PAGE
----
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In the New York Daily News, Lawrence Cunningham argues that skewed economic incentives — some of them advanced by the actions of federal prosecutors, who applied muscle in a tax-fraud settlement to press for the casino-ization of Aqueduct Race Track — contributed to the deaths of 21 racehorses, most of whom were entered in races with purses artificially inflated so as far to exceed their own economic worth. “Politicians and prosecutors should not direct business changes without understanding their significance. What’s happening to the horses at Aqueduct could have been prevented.”

“A New Orleans Saints fan named David Mancina has filed a putative class action against Roger Goodell and the NFL, alleging that Goodell and the league’s suspension of Saints players entitles Mancina and other Saints fans to damages from (I am not making this up) ‘the diminishment in the value of their tickets; their personal emotional reaction to the unwarranted penalties inflicted on their beloved team, players, coaches, and executives; and the deliberate reduction of the competitive capability of the Saints due to the selective gutting of the critical components needed to justify the loyalty of Plaintiff and the class.’” [Howard Wasserman, Prawfs, who does not think much of the suit, headlining it "Today in Sanctionable Lawsuits"]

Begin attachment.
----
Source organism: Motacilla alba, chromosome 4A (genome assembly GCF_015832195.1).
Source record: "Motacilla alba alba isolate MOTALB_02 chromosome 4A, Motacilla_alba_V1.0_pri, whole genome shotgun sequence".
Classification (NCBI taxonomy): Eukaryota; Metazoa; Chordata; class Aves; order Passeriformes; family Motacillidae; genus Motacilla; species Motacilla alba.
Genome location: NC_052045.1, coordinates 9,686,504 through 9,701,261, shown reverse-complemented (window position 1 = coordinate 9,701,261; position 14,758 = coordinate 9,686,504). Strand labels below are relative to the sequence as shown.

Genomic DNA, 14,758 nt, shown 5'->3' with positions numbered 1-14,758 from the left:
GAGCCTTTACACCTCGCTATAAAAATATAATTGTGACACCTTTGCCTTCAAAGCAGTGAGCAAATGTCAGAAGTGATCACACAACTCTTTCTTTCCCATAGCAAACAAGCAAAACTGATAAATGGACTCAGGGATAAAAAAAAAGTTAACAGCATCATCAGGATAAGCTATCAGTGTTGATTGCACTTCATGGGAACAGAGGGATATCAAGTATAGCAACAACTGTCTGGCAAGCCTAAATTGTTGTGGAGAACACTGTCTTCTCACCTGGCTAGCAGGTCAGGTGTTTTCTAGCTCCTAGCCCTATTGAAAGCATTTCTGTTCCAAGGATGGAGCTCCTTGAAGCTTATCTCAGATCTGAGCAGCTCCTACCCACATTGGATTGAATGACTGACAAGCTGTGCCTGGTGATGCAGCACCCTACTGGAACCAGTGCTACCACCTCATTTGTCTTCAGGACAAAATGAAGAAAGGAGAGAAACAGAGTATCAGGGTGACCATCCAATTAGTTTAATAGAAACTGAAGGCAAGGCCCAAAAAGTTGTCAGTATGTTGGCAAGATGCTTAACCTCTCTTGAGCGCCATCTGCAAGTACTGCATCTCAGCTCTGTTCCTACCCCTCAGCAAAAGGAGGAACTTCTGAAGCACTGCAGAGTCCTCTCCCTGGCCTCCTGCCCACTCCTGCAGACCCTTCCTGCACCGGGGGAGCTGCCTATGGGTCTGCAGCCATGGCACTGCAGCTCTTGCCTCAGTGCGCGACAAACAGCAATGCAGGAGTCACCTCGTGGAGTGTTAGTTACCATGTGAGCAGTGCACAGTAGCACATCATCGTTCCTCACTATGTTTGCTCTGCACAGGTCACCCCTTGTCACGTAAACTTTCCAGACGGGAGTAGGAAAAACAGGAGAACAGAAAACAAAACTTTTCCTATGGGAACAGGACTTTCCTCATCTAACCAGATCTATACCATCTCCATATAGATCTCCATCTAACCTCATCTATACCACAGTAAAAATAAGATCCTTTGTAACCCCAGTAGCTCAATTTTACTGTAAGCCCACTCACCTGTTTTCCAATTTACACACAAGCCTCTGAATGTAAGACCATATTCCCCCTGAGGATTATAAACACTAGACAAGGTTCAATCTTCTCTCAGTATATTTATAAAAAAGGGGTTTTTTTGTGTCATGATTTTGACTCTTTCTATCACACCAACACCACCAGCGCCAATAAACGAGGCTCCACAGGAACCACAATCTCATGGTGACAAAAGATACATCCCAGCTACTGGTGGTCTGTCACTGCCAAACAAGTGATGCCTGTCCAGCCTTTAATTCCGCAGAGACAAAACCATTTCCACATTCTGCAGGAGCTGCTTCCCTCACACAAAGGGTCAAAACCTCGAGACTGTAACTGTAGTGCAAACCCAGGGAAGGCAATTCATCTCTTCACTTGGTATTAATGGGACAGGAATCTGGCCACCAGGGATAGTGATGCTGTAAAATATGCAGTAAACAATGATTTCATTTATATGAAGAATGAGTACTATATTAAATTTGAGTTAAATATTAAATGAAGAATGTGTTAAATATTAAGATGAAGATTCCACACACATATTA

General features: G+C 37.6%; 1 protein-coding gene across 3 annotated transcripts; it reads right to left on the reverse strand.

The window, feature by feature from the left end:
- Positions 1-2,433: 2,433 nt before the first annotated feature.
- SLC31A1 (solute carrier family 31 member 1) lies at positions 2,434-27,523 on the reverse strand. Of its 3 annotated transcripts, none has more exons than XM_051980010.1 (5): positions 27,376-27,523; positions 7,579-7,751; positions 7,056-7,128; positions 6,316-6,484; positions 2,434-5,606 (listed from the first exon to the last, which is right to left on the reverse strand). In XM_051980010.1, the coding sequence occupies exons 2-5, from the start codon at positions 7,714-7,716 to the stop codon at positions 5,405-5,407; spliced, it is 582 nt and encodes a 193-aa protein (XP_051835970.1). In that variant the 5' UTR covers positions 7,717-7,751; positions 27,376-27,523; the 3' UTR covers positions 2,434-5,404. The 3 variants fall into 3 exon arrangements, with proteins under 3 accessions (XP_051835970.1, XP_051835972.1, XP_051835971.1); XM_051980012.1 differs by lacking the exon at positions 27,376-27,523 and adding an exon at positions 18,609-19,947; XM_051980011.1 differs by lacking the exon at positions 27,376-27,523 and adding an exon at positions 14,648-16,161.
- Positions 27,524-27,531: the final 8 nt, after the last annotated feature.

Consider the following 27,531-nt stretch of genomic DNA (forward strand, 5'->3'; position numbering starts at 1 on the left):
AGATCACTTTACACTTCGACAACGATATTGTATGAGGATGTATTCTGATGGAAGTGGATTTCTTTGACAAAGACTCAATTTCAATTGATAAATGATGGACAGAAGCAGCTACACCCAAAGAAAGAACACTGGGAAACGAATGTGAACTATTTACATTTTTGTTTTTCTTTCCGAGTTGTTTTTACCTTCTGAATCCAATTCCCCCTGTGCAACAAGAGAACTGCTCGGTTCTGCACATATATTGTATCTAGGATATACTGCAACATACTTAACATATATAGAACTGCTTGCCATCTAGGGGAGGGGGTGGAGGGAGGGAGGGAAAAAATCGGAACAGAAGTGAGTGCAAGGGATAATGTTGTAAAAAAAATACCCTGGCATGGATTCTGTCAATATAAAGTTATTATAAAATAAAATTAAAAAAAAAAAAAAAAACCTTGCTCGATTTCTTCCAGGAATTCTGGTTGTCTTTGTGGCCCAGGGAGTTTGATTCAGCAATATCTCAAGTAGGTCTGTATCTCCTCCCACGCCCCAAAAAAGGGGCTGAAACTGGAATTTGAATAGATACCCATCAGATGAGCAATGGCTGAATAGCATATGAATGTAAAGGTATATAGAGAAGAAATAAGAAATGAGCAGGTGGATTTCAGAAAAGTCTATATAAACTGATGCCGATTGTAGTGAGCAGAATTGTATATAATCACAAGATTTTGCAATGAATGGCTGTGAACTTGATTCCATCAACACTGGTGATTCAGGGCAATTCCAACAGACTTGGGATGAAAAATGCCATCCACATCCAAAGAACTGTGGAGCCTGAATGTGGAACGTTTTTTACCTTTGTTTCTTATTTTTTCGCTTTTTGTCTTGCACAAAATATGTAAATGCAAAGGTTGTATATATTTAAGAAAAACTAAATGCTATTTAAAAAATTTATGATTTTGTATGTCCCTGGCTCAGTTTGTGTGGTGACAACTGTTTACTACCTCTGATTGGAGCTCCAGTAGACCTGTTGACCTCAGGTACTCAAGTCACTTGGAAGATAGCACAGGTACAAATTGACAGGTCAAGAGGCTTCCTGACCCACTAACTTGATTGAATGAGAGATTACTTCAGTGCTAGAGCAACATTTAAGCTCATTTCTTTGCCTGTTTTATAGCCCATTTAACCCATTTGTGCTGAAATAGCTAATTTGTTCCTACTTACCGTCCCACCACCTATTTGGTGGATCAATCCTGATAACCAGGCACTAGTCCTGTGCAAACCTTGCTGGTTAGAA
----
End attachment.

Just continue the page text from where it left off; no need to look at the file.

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“The parents of Derek Boogaard, the N.H.L. enforcer who died in May 2011 of an accidental overdose of prescription painkillers and alcohol, have sued the N.H.L. Players’ Association. … The suit seeks the $4.8 million in salary he was scheduled to make and $5 million in punitive damages.” [NY Times, Andrew Buzin]